In our first blog, we discussed how individuals who seek to recover are having their health and well-being damaged, not only by substance abuse or mental illness. Damage is also being done by two or more of the Big 5 behaviors that account for 70% or more of chronic disease, disability and premature death. These individuals are likely to die from the same Big Behaviors as most of us, but they die 10 years sooner.
We talked about how essential it is for these individuals to participate in Holistic Recovery programs that include recovery from each of their Big 5 threats to their health and happiness. We reported that there are simple strategies that we recently discovered that can help professionals and the public simultaneously change two or more of the Big 5 behaviors with less time and effort but greater success.
What we didn’t report was that besides reducing multiple negative behaviors they can simultaneously increase multiple domains of well-being. Enhanced physical well-being, emotional well-being, social well-being, and work well-being can be additional prizes and surprises that accompany changing more than just one of the Big 5 behaviors.
We and our colleagues were the ones who were first surprised by the huge impact our multiple behavior change strategies had on a large population with more than four risk behaviors and almost four chronic conditions. Their health improved significantly; their happiness improved even more; and their functioning at home and work improved.
What we were most concerned about was that the majority of the 4,000 individuals from 40 states were suffering or struggling in life with only a minority thriving. The only time we saw such a profile in the U.S. was after the economic crash of 2008. It took the federal government 12 months and $700 billion dollars to help the majority to be thriving again. With just a total of 60 minutes on the phone or online we helped the majority of our participants to be thriving within six months.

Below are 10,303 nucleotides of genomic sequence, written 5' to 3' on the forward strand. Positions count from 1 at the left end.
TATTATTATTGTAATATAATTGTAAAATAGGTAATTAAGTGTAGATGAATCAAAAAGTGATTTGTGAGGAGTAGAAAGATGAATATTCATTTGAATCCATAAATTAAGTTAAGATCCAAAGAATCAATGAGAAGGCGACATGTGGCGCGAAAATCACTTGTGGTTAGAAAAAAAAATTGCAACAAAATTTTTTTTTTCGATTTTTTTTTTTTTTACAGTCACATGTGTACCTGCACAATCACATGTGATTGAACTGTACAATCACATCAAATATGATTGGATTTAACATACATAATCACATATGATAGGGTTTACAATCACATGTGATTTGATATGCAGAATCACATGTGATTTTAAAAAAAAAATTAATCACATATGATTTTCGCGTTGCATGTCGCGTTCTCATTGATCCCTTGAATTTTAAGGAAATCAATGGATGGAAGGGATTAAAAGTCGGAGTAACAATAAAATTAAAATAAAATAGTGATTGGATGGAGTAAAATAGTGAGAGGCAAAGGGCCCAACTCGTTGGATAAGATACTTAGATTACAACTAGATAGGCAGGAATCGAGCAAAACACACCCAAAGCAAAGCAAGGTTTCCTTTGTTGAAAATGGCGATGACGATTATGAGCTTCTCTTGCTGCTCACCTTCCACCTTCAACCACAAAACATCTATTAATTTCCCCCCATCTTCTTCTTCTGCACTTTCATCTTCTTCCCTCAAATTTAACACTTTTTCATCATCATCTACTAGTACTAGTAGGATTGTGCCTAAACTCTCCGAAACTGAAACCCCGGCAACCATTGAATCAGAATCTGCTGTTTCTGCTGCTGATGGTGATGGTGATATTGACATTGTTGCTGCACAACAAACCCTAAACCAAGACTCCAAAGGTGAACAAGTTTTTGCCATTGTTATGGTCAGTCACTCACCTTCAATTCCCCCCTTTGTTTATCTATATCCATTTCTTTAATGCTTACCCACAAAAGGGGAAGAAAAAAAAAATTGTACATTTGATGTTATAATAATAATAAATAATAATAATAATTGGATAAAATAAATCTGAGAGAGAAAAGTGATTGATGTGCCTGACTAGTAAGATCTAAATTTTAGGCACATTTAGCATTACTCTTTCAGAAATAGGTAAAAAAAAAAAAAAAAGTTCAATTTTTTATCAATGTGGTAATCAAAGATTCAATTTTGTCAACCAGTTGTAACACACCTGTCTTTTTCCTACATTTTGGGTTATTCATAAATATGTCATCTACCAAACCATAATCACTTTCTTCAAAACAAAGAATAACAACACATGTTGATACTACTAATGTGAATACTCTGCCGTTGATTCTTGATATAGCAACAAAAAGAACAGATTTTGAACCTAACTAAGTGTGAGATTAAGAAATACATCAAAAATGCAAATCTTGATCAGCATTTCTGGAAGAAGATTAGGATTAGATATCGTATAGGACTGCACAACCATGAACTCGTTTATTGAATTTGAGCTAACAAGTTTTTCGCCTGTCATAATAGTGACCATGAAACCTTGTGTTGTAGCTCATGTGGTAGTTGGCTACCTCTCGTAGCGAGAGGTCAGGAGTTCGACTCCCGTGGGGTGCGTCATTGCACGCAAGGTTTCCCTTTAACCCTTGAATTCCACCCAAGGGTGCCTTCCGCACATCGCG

In our new book, Changing to Thrive, we include mini guides that provide the principles not only for changing single or multiple Big 5 Behaviors, we also include guides for helping individuals progress from suffering or struggling to thriving in life. So many people in need of recovery not only need help with the Big 5 risks to their health. They also need help with enhancing multiple domains of well-being. Our most prized goal for our new book is to help professionals and the public apply principles of change that can dramatically reduce suffering and struggling while increasing thriving as a special way to recover.
We welcome your thoughts and experiences around reducing suffering and struggling and increasing thriving.
Our next blog will build on thriving to recover.